The Bangladesh Power Development Board (BPDB) should not start the operation of any new power plant before 2025 in order to control overcapacity, said the Centre for Policy Dialogue on Sunday.
At a virtual dialogue, the policy think tank also advised the lone state-owned buyer of electricity to focus on exiting from quick rental and rental power plants.
The speakers at the programme said the success of the power sector needs a new narrative, which should focus on efficiency, better pricing, low carbon emission, and improvement in transmission and distribution.
In his budget speech for the fiscal 2021-22 on 3 June, Finance Minister AHM Mustafa Kamal said 38 power plants with a capacity of 14,115MW are under construction.
He said some of those would come into operation at the end of this year and next year.
Presenting the keynote at the virtual dialogue, CPD's Research Director Dr Khondaker Golam Moazzem said the BPDB had been the highest recipient of cash loan from the government over the past nine years because of its overemphasis on power generation in the private sector.
This caused almost half of the electricity to remain unused, he said.
"Such overcapacity in the private sector has become a huge financial burden for the BPDB as it paid as high as Tk1,500 per unit electricity although the average cost was Tk7 in the fiscal 2019-20," he said.
Moazzem said the FY22 budget has special importance in the context of changing national and global perspectives through phasing out coal and other fossil fuel-based power generation and promoting renewable energy.
Unfortunately, the proposed budget for the power sector did not reflect key policy reform issues, such as shifting from coal and LNG, phasing out quick rentals, and promoting renewable energy-based power generation, he said.
Rather, the budget focused on traditional areas, mostly in power generation and partly in transmission and distribution areas, he added.
CPD Chairman Professor Rehman Sobhan questioned why many power plants that should have been phased out by now are still operating.
He said how much of the excess capacity had resulted in distribution failure should be identified.
Mohammad Hossain, director general of the Power Cell, said every country has a capacity margin as per its domestic condition.
"We are trying to be more economical in having overcapacity. The percentage of overcapacity will drop if we can bring captive power users under the national grid."
He said the government is committed to reducing carbon emission and there are efforts to phase out coal energy while quick rental power plants will be gradually phased out as well.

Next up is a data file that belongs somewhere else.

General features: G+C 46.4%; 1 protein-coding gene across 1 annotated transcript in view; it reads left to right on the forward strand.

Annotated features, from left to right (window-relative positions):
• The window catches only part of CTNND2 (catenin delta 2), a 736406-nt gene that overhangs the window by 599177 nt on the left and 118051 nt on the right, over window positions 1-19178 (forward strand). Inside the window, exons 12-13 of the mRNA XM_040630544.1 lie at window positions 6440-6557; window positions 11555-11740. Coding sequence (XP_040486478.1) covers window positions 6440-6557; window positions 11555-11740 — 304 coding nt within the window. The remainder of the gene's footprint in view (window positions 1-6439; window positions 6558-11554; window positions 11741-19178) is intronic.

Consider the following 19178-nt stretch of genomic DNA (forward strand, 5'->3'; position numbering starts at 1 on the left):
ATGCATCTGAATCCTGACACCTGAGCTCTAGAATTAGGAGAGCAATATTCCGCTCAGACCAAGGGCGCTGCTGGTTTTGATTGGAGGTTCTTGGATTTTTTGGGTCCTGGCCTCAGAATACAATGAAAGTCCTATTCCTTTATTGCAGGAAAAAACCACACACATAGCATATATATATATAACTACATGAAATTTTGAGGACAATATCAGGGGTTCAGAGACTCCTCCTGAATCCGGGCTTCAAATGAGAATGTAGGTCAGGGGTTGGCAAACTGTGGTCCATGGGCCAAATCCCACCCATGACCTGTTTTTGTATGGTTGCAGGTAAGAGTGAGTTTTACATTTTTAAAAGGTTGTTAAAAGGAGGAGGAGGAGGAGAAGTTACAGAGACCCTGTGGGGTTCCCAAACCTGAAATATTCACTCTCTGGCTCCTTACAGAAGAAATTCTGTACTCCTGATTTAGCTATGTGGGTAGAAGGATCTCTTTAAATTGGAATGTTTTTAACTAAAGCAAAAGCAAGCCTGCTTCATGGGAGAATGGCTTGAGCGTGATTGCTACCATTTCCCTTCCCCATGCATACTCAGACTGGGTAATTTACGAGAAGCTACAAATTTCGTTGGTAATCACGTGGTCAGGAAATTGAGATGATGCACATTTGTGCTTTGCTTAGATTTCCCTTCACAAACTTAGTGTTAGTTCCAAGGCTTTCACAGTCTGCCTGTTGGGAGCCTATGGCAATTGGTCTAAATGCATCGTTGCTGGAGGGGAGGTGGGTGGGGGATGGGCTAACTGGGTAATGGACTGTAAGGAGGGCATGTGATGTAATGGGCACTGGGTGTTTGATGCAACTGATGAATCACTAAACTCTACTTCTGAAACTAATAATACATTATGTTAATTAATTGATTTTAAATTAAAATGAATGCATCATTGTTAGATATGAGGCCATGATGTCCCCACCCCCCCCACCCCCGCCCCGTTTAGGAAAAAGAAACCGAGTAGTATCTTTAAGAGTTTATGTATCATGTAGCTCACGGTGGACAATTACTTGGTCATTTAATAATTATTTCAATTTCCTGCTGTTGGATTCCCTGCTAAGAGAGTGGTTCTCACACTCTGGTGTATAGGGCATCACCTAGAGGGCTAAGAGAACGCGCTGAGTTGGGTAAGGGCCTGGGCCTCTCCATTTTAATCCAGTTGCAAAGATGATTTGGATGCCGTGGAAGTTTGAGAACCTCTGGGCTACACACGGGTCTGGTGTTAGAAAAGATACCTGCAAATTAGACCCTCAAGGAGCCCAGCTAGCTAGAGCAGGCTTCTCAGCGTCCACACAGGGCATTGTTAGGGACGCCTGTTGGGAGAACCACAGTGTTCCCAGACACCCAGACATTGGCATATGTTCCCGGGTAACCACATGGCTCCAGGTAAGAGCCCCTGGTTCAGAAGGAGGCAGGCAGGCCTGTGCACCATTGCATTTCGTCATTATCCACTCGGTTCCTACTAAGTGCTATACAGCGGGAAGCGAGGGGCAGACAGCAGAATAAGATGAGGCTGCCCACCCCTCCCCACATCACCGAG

Dr Mohammad Tamim, former special assistant to the chief adviser to the caretaker government, said the excess capacity of energy generation exists on paper only and not in reality.
"At present, I think our overcapacity will not be more than 20%. Our actual production capacity is around 18,000MW, apart from some old power plants with 1,500-2,000MW capacity that should have been phased out.
"But overcapacity could be high in the future. Our demand projection has to be set carefully," he said.
He further said expanding the national grid to all areas is a wrong decision because it is not financially viable.
For political mileage, it could be 95% and the rest of the areas could be powered with renewable energy, he added.
Imran Karim, president of the Bangladesh Independent Power Producers' Association, agreed with him and said Bangladesh should have the capacity to toggle between various fuels to reduce energy generation costs.
Asif Ashraf, director of the Bangladesh Garment Manufacturers and Exporters Association and managing director of Urmi Group, called for giving tax incentives to businesses that generate solar energy.
Dr Fahmida Khatun, executive director at the CPD who chaired the dialogue, said uninterrupted power supply is crucial as industrial efficiency would otherwise be hampered.
She said the CPD would continue to advocate for green growth and clean energy initiatives taking into account Bangladesh's long-term commitments.
Executive Director and CEO of Infrastructure Development Company Limited Mahmood Malik and President of the Solar Mini-Grid Association DM Majibor Rahman were present at the event among others.